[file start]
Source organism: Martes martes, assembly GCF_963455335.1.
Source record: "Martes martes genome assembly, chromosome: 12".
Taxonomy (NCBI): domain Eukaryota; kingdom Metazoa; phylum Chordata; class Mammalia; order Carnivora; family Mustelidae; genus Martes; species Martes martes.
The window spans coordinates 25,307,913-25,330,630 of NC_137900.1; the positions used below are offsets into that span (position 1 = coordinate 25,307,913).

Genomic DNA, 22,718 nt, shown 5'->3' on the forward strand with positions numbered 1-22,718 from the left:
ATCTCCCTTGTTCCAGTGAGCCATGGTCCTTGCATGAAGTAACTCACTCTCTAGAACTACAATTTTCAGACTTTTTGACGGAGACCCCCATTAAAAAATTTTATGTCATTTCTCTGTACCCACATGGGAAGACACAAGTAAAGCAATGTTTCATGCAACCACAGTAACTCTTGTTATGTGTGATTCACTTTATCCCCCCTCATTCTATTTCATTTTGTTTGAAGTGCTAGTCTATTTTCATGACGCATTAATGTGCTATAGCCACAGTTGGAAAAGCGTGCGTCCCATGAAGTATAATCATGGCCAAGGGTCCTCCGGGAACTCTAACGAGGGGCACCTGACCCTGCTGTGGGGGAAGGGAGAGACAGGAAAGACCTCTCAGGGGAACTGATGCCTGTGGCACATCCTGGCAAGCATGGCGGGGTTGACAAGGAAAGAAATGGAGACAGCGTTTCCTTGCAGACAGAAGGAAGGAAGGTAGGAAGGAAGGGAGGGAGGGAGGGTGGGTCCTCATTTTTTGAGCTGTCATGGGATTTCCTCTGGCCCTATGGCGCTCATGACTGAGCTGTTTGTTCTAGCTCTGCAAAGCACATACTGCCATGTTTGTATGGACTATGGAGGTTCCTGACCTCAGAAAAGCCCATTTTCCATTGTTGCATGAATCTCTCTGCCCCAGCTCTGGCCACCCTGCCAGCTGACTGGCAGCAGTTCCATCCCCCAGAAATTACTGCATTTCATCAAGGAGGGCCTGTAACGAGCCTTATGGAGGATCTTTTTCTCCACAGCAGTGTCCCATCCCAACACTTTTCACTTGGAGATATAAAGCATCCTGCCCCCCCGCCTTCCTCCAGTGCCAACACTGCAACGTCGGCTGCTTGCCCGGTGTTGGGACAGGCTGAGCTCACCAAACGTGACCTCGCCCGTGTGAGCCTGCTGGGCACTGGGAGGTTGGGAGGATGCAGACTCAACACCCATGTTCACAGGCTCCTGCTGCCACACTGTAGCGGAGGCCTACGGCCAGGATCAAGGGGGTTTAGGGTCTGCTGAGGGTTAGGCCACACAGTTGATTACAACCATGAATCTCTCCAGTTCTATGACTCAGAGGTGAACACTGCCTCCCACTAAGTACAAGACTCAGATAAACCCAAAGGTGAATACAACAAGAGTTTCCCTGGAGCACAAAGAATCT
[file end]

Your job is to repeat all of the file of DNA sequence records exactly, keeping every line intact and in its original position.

Source organism: Martes martes, assembly GCF_963455335.1.
Source record: "Martes martes genome assembly, chromosome: 12".
Taxonomy (NCBI): domain Eukaryota; kingdom Metazoa; phylum Chordata; class Mammalia; order Carnivora; family Mustelidae; genus Martes; species Martes martes.
The window spans coordinates 25,307,913-25,330,630 of NC_137900.1; the positions used below are offsets into that span (position 1 = coordinate 25,307,913).

Genomic DNA, 22,718 nt, shown 5'->3' on the forward strand with positions numbered 1-22,718 from the left:
ATCTCCCTTGTTCCAGTGAGCCATGGTCCTTGCATGAAGTAACTCACTCTCTAGAACTACAATTTTCAGACTTTTTGACGGAGACCCCCATTAAAAAATTTTATGTCATTTCTCTGTACCCACATGGGAAGACACAAGTAAAGCAATGTTTCATGCAACCACAGTAACTCTTGTTATGTGTGATTCACTTTATCCCCCCTCATTCTATTTCATTTTGTTTGAAGTGCTAGTCTATTTTCATGACGCATTAATGTGCTATAGCCACAGTTGGAAAAGCGTGCGTCCCATGAAGTATAATCATGGCCAAGGGTCCTCCGGGAACTCTAACGAGGGGCACCTGACCCTGCTGTGGGGGAAGGGAGAGACAGGAAAGACCTCTCAGGGGAACTGATGCCTGTGGCACATCCTGGCAAGCATGGCGGGGTTGACAAGGAAAGAAATGGAGACAGCGTTTCCTTGCAGACAGAAGGAAGGAAGGTAGGAAGGAAGGGAGGGAGGGAGGGTGGGTCCTCATTTTTTGAGCTGTCATGGGATTTCCTCTGGCCCTATGGCGCTCATGACTGAGCTGTTTGTTCTAGCTCTGCAAAGCACATACTGCCATGTTTGTATGGACTATGGAGGTTCCTGACCTCAGAAAAGCCCATTTTCCATTGTTGCATGAATCTCTCTGCCCCAGCTCTGGCCACCCTGCCAGCTGACTGGCAGCAGTTCCATCCCCCAGAAATTACTGCATTTCATCAAGGAGGGCCTGTAACGAGCCTTATGGAGGATCTTTTTCTCCACAGCAGTGTCCCATCCCAACACTTTTCACTTGGAGATATAAAGCATCCTGCCCCCCCGCCTTCCTCCAGTGCCAACACTGCAACGTCGGCTGCTTGCCCGGTGTTGGGACAGGCTGAGCTCACCAAACGTGACCTCGCCCGTGTGAGCCTGCTGGGCACTGGGAGGTTGGGAGGATGCAGACTCAACACCCATGTTCACAGGCTCCTGCTGCCACACTGTAGCGGAGGCCTACGGCCAGGATCAAGGGGGTTTAGGGTCTGCTGAGGGTTAGGCCACACAGTTGATTACAACCATGAATCTCTCCAGTTCTATGACTCAGAGGTGAACACTGCCTCCCACTAAGTACAAGACTCAGATAAACCCAAAGGTGAATACAACAAGAGTTTCCCTGGAGCACAAAGAATCT